The Most Abused Verse in the Bible?

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Romans 8:28 has been read as a free-floating logion for years (at least in the American Bible culture), divorced from a context that would, if properly respected, lend it a much more limited meaning.

Everyone knows that biblical verses should not be taken out of context, and most people can probably name a few examples of verses that are often abused in this way. I would like to suggest that one of the most commonly quoted verses in popular piety today is abused in this way, and hardly anyone seems to have noticed. The verse to which I refer is Romans 8:28. I quote it in the King James Version because that is how it is most often interpreted:

And we know that all things work together for good to them that love God, to them who are the called according to his purpose.

I have yet to see anyone draw attention to the fact that Romans 8:28 has been read as a free-floating logion for years (at least in the American Bible culture), divorced from a context that would, if properly respected, lend it a much more limited meaning. I have probably heard this verse quoted hundreds of times, but never in agreement with its original function within Paul’s discussion. Placed back into the eighth chapter of Romans, a different meaning emerges from that which is commonly attributed to it.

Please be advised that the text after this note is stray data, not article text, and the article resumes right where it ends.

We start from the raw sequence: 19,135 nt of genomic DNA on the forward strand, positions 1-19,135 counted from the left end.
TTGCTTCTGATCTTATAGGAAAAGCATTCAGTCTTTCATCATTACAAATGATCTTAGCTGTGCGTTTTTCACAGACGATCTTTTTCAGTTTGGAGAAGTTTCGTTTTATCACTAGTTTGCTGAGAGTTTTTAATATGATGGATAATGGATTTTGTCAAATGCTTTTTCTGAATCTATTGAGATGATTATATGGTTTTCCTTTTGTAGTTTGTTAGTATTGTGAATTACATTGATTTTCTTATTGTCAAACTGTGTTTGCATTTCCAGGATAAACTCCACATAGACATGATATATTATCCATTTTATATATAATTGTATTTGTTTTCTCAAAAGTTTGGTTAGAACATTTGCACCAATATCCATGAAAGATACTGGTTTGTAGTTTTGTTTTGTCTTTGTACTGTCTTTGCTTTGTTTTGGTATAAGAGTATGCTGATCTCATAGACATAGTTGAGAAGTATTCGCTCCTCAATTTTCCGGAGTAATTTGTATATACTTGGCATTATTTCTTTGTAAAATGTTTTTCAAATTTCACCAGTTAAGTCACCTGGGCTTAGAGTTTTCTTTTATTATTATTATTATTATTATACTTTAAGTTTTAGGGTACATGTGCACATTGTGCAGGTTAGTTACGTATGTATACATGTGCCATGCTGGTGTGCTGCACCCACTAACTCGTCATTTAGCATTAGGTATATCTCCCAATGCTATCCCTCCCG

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  • Jack Poirier

    Jack Poirier

    Jack Poirier is the chair of biblical studies at the newly forming Kingswell Theological Seminary in Cincinnati, Ohio (scheduled to open in Fall 2008). Jack earned his doctorate in Ancient Judaism from the Jewish Theological Seminary in New York City, where he wrote a dissertation…
    [Read more about author]

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